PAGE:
It is not too far-fetched to imagine that Jesus left his hometown of Nazareth, like many young men, to work on the construction of this new city.  As an itinerant laborer, Jesus might have moved around the coast to different construction sites.  This was a period of major Roman investment in the Galilee, increasing urbanization and globalization.  New roads, harbors, and fish processing sweat shops were built as the local fishing industry was being restructured for export.  This local staple was now primarily salted or made into a fish sauce and shipped to distant markets for the consumption of urban elites around the empire. 

As a result, local fishing families were marginalized and impoverished by the cost of leases required to operate a fishing boat, increased taxes on the harvesting and processing of fish, and new tolls levied on transport to market. It was not an easy time to be a peasant fisherman in Galilee.   Such folks were experiencing severe downward mobility during a period of increasing economic exploitation and inequality.[1] 

Jesus was an eye-witness to this economic and social dislocation.  As he moved around the Galilee seeking work, Jesus no doubt observed the condition of his people and listened to their stories.   He was also familiar with the various Jewish resistance movements opposed to Rome, including that of his cousin, John the Baptist. So, when John is arrested, Jesus finds himself in the port city of Capernaum.   It is not surprising that Jesus began his community organizing efforts to resist Roman occupation here.  And it is not surprising that a bunch of peasant fisherman, with nothing to lose and everything to gain, responded enthusiastically to Jesus’ alternative social vision.

Jesus’ social vision was rooted in the prophetic tradition of Israel, which made an important distinction between the normalcy of violence and exploitation in human kingdoms and the promise of justice and peace in God’s kingdom.  This tradition sought to recover the liberating power and social egalitarianism of God’s covenant with Israel, creating out of a former slave people a kingdom of priests to be a light to the nations in the service of the renewal of God’s creation.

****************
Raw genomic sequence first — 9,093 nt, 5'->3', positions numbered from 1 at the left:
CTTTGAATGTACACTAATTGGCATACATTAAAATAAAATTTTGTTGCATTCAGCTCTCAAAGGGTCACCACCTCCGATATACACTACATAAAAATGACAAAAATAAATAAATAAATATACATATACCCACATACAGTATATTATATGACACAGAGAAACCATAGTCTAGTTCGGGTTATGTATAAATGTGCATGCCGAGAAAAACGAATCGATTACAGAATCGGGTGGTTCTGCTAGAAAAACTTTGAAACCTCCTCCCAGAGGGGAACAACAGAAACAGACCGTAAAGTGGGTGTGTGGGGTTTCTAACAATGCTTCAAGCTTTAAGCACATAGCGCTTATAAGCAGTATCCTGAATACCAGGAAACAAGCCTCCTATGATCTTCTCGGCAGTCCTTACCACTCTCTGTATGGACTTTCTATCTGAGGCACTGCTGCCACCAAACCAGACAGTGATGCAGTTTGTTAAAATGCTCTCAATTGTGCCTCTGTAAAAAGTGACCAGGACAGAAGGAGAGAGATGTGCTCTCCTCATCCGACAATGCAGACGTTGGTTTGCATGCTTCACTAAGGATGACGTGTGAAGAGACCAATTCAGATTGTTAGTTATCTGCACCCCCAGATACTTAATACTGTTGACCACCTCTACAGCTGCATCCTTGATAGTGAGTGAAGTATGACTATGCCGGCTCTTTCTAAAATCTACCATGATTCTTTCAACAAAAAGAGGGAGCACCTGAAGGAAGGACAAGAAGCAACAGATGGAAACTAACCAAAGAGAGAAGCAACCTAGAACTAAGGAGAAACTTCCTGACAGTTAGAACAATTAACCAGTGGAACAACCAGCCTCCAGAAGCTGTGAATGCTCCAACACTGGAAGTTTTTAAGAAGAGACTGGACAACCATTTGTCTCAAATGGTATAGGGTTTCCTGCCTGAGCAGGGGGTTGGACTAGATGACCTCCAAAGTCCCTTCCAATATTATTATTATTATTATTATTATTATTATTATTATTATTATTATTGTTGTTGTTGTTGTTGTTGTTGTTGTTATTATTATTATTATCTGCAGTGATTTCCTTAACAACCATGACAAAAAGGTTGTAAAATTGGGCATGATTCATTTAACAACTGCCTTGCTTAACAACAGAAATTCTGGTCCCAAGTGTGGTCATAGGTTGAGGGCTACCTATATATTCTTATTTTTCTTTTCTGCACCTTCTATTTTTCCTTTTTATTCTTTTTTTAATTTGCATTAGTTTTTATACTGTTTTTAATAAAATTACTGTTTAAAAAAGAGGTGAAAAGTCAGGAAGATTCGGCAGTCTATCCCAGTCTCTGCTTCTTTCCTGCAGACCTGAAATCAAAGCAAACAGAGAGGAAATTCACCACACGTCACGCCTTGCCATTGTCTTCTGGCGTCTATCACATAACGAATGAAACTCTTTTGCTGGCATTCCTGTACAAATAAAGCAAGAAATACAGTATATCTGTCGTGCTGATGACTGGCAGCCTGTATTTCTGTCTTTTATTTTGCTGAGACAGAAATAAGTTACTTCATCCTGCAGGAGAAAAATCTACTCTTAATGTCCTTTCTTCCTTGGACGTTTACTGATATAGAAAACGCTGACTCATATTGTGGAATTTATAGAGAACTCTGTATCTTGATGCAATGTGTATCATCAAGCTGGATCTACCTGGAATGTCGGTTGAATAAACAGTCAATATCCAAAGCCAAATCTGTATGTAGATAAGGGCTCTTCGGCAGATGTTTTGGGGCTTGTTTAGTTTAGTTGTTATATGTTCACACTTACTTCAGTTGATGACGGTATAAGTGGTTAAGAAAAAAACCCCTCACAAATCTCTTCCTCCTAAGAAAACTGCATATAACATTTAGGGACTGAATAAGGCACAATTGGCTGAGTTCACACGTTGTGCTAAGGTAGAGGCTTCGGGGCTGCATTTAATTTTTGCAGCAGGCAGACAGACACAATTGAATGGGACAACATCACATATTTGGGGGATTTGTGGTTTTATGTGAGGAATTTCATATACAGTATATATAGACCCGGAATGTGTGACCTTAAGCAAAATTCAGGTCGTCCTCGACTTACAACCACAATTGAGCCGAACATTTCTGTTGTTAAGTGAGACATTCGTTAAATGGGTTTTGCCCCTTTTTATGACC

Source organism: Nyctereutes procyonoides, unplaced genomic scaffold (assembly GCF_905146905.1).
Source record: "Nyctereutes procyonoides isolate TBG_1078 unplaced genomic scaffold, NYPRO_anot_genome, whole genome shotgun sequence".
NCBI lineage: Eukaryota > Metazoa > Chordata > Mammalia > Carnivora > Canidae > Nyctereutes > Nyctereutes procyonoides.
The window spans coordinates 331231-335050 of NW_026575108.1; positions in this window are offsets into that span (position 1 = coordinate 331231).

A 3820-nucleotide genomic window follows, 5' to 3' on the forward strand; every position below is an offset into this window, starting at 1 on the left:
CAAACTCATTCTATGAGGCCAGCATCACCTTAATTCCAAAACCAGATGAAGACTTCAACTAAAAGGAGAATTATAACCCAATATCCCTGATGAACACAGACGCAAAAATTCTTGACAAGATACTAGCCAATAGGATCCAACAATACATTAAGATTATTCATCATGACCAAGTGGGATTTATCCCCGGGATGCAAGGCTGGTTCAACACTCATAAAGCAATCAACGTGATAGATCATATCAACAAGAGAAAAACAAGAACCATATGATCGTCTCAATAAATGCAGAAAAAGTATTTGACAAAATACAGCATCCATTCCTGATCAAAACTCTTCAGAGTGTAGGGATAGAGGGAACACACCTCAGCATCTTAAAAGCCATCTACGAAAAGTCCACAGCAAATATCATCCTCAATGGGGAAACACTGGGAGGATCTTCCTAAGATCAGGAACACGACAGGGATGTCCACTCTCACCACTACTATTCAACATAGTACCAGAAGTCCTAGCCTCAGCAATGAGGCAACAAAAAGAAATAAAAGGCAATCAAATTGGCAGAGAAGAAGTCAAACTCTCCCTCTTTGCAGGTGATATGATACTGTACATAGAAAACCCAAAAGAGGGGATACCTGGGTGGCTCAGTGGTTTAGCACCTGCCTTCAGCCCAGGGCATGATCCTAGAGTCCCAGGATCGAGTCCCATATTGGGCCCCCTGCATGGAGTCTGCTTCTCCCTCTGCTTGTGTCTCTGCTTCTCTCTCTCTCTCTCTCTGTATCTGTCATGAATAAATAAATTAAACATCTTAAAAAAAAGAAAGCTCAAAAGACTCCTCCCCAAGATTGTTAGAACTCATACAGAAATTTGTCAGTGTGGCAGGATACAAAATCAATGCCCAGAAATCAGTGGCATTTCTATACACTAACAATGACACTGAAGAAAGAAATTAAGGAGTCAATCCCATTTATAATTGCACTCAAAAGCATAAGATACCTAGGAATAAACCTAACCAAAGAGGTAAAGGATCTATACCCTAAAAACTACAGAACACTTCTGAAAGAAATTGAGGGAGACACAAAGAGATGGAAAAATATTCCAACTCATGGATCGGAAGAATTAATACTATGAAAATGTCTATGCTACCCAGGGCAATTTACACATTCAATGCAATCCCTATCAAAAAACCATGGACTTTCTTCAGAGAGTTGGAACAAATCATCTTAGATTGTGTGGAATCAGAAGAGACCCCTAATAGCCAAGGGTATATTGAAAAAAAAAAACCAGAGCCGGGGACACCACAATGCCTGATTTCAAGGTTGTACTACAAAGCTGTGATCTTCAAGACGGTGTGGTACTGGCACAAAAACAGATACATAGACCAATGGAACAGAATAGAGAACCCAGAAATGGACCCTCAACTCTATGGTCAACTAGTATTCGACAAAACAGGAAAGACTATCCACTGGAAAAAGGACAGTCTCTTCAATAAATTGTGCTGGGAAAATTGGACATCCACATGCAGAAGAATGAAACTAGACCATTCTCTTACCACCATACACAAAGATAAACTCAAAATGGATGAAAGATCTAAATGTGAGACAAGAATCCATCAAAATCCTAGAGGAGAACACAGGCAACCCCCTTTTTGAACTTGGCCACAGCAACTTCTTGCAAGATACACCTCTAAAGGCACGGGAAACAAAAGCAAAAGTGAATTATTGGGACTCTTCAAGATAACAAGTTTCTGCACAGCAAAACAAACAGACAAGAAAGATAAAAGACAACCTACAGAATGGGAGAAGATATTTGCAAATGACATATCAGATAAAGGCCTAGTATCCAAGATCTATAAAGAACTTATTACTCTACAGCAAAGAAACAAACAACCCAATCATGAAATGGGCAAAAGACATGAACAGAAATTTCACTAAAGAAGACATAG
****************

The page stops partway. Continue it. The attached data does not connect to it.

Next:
The center of Jesus’ message was simple: “The time is fulfilled, and the kingdom of God has come near; repent and believe in the good news.”[2]  Jesus was clear that God’s kingdom was not only future event, but also present experience.  The good news has both a temporal and spatial reference: the time is fulfilled (now) and the kingdom has come near (here).  Two imperatives follow from this reality:  repent and believe. 

Repentance or metanoia literally means to transcend your mind – to move across it – or to move from your small mind into a larger consciousness or awareness.  Jesus is raising people’s consciousness, inviting them to perceive how God already is present and at work in the world.  Belief here has the connotation of trust:  trust your perception, this expanded consciousness, this awareness of God’s power and presence.  Jesus is organizing a resistance movement, an alternative culture (the culture of God), a pre-figurative community in which the justice and peace for which we hope is being lived here and now.  

Jesus is saying, “Wake up and trust God’s power at work in you and among you here and now!  Claim the promise of an alternative culture of forgiveness, mercy, justice, and peace.”  The signs of the culture of God are enacted in Jesus’ practice of free healing and open table fellowship.  In the Jesus movement, anybody can be healed and everybody gets what they need to eat, without exception.  The Jesus movement is God’s nonviolent revolution.  It is energized by the power of common people rather than brokered by elites, and it is offered by invitation rather than imposed through force.   It is a radical social vision that still inspires, confounds, and challenges us.  It still evokes conflict and opposition.

From the very beginning, Jesus had no illusions about that. In the prophetic tradition of Israel, “fishing for people” was not about recruiting new members.  When Jesus tells his disciples, “Follow me and I will make you fish for people,” he is calling them to the prophetic work of resisting oppression.[3]  It was about putting leaders on the hook for their corruption and exploitation of the poor.  It was about holding elites accountable to the common good and responsible for the common wealth.